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August 23, 2007

Everyone who's anyone

Yesterday, I received in the mail a notice that I was a candidate for inclusion in Cambridge Who's Who Executives and Professionals directory. Apparently, this means I was selected by their research department. Who ARE these people who do this research? And why on earth would they pick me? I mean, I'm pretty good at what I do, but I'm certainly no "who's who".

I guess that being a candidate doesn't mean I'll necessarily be included - after filling out an application, they conduct a phone interview to decide if I'm worthy.

I admit, I'm completely ignorant of this whole concept. How does being listed in this directory benefit me at all - aside from a few coupons? And I can't help but feel that, if it's so easy to be listed in Who's Who that they include ME, it can't be that much of a honor. Honestly. If I'd done something special, or even had an article published or something, I wouldn't be so skeptical, but as it stands, I'm just a wet-behind-the-ears librarian, a D-list at best blogger, and I don't even qualify as a "skilled-casual" World of Warcraft player.

Is there something I'm missing here?

9 comments:

  1. Heh. I had completely forgotten until now that I was in Who's Who in American High School Students for a couple of years! I don't think it got me a single thing except some extra marketing from colleges. I even bought a copy of the book once (and that's probably why they pick you, and where they make their money). I wonder if my mom still has that floating around at home.

    The only time I ever remember using anything like Who's Who for ANYTHING was in a report in junior high. I think I had to look up JFK in it or something.

    I don't think being in it will be bad for you, certainly, but with the easy internet access so freely available nowadays, it might not be that useful either. Then again, it's *having your name printed in a book* - doesn't that speak to the librarian in you? :)

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  2. All of that certainly makes you more than minimally qualified to have a reality show on Bravo.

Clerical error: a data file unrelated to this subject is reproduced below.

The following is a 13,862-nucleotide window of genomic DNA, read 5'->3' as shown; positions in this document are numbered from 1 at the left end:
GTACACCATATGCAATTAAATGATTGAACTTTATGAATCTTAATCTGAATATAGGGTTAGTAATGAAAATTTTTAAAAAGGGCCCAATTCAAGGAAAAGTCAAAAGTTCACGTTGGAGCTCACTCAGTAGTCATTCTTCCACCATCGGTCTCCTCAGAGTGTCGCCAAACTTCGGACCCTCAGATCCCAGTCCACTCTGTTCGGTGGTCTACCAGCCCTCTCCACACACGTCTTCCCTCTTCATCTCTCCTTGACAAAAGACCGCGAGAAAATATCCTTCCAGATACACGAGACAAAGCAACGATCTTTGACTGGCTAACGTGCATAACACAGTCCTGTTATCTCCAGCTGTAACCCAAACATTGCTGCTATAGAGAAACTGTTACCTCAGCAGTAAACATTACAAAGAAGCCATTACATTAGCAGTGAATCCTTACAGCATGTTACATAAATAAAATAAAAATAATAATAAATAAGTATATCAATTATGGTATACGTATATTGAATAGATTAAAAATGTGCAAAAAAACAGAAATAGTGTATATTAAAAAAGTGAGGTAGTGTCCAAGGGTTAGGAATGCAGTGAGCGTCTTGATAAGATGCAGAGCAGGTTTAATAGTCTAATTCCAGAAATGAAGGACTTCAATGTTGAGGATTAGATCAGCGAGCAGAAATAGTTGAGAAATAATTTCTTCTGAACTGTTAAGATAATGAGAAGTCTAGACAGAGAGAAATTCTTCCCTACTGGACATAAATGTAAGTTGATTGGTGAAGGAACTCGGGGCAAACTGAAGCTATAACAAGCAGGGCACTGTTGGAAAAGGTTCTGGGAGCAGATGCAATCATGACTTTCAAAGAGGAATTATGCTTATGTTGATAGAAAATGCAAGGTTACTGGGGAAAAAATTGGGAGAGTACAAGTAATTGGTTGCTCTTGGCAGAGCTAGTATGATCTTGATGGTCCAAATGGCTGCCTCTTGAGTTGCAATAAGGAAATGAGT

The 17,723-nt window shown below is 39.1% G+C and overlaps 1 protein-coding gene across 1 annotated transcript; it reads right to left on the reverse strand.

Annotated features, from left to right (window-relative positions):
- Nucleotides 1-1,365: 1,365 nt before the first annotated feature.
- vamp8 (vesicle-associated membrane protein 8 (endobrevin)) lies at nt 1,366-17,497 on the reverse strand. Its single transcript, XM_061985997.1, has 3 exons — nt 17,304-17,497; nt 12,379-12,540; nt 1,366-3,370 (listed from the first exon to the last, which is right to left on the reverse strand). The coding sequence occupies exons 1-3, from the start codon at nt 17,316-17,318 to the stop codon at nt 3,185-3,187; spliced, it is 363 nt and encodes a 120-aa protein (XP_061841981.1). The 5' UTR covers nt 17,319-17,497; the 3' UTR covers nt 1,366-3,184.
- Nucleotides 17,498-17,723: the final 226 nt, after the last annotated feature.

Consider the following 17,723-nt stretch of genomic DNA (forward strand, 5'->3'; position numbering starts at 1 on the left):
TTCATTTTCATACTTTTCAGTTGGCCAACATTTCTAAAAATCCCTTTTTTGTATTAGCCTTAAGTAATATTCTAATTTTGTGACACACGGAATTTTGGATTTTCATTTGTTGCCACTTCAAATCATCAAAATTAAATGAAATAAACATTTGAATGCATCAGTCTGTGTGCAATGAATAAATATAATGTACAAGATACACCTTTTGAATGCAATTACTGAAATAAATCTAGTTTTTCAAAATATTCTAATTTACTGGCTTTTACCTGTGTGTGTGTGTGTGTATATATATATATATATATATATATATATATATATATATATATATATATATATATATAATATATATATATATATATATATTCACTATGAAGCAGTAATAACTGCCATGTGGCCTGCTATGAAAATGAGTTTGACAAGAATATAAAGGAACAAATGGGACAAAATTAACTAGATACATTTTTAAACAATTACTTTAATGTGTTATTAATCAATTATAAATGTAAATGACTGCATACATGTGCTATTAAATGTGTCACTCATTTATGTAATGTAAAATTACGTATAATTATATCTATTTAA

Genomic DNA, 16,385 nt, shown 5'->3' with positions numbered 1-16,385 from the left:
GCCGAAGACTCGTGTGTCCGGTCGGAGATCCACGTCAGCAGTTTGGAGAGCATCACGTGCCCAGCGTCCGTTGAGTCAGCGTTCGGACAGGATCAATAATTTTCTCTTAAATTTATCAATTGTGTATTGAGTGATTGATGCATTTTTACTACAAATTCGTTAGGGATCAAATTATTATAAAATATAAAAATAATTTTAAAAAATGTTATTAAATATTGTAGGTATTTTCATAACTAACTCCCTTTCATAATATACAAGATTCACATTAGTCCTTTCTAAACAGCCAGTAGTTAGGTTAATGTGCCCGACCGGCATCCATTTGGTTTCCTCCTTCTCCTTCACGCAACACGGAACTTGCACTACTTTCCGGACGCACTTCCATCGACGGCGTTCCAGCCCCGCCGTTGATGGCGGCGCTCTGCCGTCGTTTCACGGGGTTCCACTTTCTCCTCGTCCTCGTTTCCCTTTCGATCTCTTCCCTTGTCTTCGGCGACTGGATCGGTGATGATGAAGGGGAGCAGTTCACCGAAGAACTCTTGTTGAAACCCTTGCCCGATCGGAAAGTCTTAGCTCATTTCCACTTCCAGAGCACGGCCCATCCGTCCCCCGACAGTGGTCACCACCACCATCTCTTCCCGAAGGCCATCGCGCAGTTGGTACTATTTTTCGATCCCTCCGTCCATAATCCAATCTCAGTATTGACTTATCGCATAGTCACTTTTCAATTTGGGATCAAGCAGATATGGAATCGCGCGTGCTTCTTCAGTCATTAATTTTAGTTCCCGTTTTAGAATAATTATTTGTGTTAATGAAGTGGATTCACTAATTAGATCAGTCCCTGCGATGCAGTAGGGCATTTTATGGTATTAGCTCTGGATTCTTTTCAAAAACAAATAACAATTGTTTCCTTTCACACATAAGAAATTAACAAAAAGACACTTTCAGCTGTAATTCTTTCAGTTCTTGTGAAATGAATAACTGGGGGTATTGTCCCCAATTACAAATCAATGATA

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  3. Hmmm...it's not that I wouldn't mind having my name printed in a book. But this sort of book is like the phone book to me. Not really anything special.

    Though if it DOES mean I'm really special, than maybe it's worth it. If they put Librarian Supreme as my job title...that's very tempting.

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  4. Um, not to burst your bubble, but those are usually fee based directories. You can be in as many who's who that you want, if you pay the fee for the entry.

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  5. Jeff, I was curious about that too, but they claim there is no cost.

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  6. Most "who's who" services, even if they are fee-based, make their money off selling their book to the people they list. Professionals (or high school students or name_your_category) that have an online presence seem to be most likely to get trolled. You and your family and your friends all buy the book and they make a tidy profit. From Cambridge Who's Who website: "Our registry is published in an elegant hardcover format, which should proudly be displayed in your home or office."

    Actually the next sentence is the real clincher: "The registry is an important part of membership and is offered exclusively to our members." In other words, you may not have to pay to be listed, but you will have to buy a membership to get access to the book. A little more clicking around their website and it looks like an ordinary job networking site, only one you have to pay for. Your phone interview would probably consist of "Do you have a visa or mastercard?"

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  7. Oooh, insta-update. The Annoyed Librarian also got trolled for this and thinks the ALA is the one that sold her name to them:

    http://annoyedlibrarian.blogspot.com/2006/08/ala-sells-me-out-to-scam-artists.html

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  8. That is HILARIOUS! And also, irritatingly true. Little did I know that by joining ALA, the official organization of my profession, I would immediately be put on every junk mailing list, both virtaul and physical, in the country. Ever since I became a member, the amount of junk mail addressed to me has tripled.

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  9. When we got to our new place, we signed up for Verizon's Fios service. The moment they gave us our telephone number, they turned around and promptly sold that number to every telemarketer IN THE WORLD. And then they had the nerve to charge us over three hundred buck'oos for the first month's bill, claiming "set-up fees". Considering how much cash they made on my number alone, they ought to be paying me.

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